Mazda 3 2018 review
Mazda's mainstay 3 hatch and sedan have just had their annual update and the lower reaches have scored new safety goodies and a few welcome extras.
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I’m not the biggest fan of children, I don’t like anyone that screams that much, to be fair, so you can imagine my excitement when I was told we were off to a five-year old’s birthday party on Saturday.
My girlfriend demanded we go and the gathering was out at Wilton of all places (80km south of Sydney). The only reason I didn’t throw a hissy fit was because a Hyundai i30 Premium was at my disposal.
This would be the ideal opportunity to see how Hyundai's best-selling car performs weekend duties.
Before heading to the party, we had to pick up a last-minute present from Toys R Us.
We weren’t well prepared and what was meant to be a quick trip turned into half an hour stuck in Sydney's glorious traffic.
This did give me time to get better acquainted with the features of the Hyundai i30. Our test car was the Premium model, which sits behind the SR Premium and N models in the i30’s range.
Other noticeable equipment includes the panoramic glass sunroof, wireless phone charger and front vented and heated seats. The gadget list is substantial.
Once at the shopping-centre car park I discovered a neat safety feature that should be added to all new cars. When selecting reverse, the radio/music volume automatically lowers so the driver can focus on parking.
It’s a small addition but a useful one and it shows Hyundai is going above and beyond the competition to include handy features like this.
After grabbing the present - an astonishingly expensive tiny piece of plastic - it was on to Wilton for an hour’s drive but once again Sydney traffic was determined to make us late. I wasn’t worried because, number one, I wasn’t in a rush to get there and number two, I was very happy in the i30.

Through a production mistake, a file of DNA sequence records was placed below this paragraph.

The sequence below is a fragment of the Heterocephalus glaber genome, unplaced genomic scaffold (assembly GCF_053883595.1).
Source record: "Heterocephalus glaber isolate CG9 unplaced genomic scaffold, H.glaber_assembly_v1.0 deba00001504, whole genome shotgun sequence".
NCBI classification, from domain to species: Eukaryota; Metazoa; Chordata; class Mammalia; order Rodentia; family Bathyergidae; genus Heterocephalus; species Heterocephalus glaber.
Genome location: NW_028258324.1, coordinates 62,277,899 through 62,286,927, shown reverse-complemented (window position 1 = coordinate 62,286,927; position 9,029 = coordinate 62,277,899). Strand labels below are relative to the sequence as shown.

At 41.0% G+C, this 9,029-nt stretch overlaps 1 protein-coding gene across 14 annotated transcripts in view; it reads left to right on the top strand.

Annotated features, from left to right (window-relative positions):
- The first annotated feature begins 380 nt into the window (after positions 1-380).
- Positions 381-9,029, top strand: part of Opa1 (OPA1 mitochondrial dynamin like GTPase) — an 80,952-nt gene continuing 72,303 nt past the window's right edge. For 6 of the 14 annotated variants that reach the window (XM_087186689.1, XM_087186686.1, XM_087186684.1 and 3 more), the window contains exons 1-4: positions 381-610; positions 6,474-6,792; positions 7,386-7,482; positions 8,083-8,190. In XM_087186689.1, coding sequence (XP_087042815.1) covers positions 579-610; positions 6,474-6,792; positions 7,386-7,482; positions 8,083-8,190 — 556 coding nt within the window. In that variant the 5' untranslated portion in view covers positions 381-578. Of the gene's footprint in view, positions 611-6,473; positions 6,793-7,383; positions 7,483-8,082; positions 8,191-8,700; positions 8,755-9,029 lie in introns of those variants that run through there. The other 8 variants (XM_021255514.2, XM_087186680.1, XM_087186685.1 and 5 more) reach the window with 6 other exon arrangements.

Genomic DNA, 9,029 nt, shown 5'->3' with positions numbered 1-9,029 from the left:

It’s a genuinely nice place to be. There are leather-appointed seats, as well as a leather-trimmed steering wheel and gear knob. There’s a quality feel to the Premium, nothing feels cheap and it’s evident that the Koreans are showing the Japanese how things are done and, whisper it, are even gunning for the Germans.
The one thing that lets the interior down is the lack of colour; everything is black and it feels like a goth teenager’s closet. Thankfully, you can option beige leather, which is harder to keep clean but certainly brightens up the cabin.
Once we arrived at the party, the hatchback received a handful of positive comments, everyone seemed genuinely impressed by it. Some people still associate Hyundai with cheap and nasty cars, but the brand has (mostly) shaken off that stigma and continues to surprise people with how far it has come.
It’s a smart-looking vehicle, even the base model i30 is attractive and the Premium is downright handsome, thanks to a unique shape, 17-inch alloy wheels, daytime LED running lights and a blacked-out spoiler. I even noticed someone checking it out up close while everyone else was having lunch; 10 years ago no one would even look twice at a Hyundai, particularly when fun was to be had on a jumping castle.
By the end of the day I was itching to get back into the i30, not just because I was surrounded by screaming kids, but because it provided a pleasurable experience that I couldn’t get tired of.
On Sunday I was on a mission to find a quiet and challenging road, so I could test if the i30 was hiding some sporting potential under its pretty face.
Still not knowing the Sydney area well (as a relatively recent Queensland migrant), I randomly aimed for Kurnell (34km south of Sydney) in search of an enjoyable drive.
While I didn’t find quite the road I was looking for, I still got a demonstration of what the i30’s engine had to offer.